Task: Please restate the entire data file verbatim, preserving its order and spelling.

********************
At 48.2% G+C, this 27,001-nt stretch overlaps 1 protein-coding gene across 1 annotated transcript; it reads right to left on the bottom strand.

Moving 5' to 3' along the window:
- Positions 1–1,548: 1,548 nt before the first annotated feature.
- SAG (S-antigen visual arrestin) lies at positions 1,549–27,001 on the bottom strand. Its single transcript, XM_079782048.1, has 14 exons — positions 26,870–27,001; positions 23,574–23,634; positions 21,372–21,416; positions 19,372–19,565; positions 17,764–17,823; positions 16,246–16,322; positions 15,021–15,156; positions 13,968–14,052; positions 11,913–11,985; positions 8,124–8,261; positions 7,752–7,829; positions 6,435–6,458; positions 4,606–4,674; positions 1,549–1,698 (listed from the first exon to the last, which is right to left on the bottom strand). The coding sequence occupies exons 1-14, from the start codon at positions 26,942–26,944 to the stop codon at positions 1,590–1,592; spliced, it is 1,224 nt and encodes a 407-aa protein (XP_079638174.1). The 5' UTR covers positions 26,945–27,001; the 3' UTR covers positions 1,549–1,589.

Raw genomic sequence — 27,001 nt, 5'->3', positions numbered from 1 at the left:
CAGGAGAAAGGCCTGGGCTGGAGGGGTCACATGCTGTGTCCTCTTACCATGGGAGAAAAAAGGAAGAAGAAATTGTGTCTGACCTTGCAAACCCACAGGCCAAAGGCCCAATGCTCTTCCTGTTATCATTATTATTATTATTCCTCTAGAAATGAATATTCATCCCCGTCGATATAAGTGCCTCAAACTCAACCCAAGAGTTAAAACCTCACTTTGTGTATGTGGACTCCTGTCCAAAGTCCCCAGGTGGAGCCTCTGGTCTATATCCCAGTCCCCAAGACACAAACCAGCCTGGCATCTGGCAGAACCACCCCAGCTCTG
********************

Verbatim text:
At 48.2% G+C, this 27,001-nt stretch overlaps 1 protein-coding gene across 1 annotated transcript; it reads right to left on the bottom strand.

Moving 5' to 3' along the window:
- Positions 1–1,548: 1,548 nt before the first annotated feature.
- SAG (S-antigen visual arrestin) lies at positions 1,549–27,001 on the bottom strand. Its single transcript, XM_079782048.1, has 14 exons — positions 26,870–27,001; positions 23,574–23,634; positions 21,372–21,416; positions 19,372–19,565; positions 17,764–17,823; positions 16,246–16,322; positions 15,021–15,156; positions 13,968–14,052; positions 11,913–11,985; positions 8,124–8,261; positions 7,752–7,829; positions 6,435–6,458; positions 4,606–4,674; positions 1,549–1,698 (listed from the first exon to the last, which is right to left on the bottom strand). The coding sequence occupies exons 1-14, from the start codon at positions 26,942–26,944 to the stop codon at positions 1,590–1,592; spliced, it is 1,224 nt and encodes a 407-aa protein (XP_079638174.1). The 5' UTR covers positions 26,945–27,001; the 3' UTR covers positions 1,549–1,589.

Raw genomic sequence — 27,001 nt, 5'->3', positions numbered from 1 at the left:
CAGGAGAAAGGCCTGGGCTGGAGGGGTCACATGCTGTGTCCTCTTACCATGGGAGAAAAAAGGAAGAAGAAATTGTGTCTGACCTTGCAAACCCACAGGCCAAAGGCCCAATGCTCTTCCTGTTATCATTATTATTATTATTCCTCTAGAAATGAATATTCATCCCCGTCGATATAAGTGCCTCAAACTCAACCCAAGAGTTAAAACCTCACTTTGTGTATGTGGACTCCTGTCCAAAGTCCCCAGGTGGAGCCTCTGGTCTATATCCCAGTCCCCAAGACACAAACCAGCCTGGCATCTGGCAGAACCACCCCAGCTCTG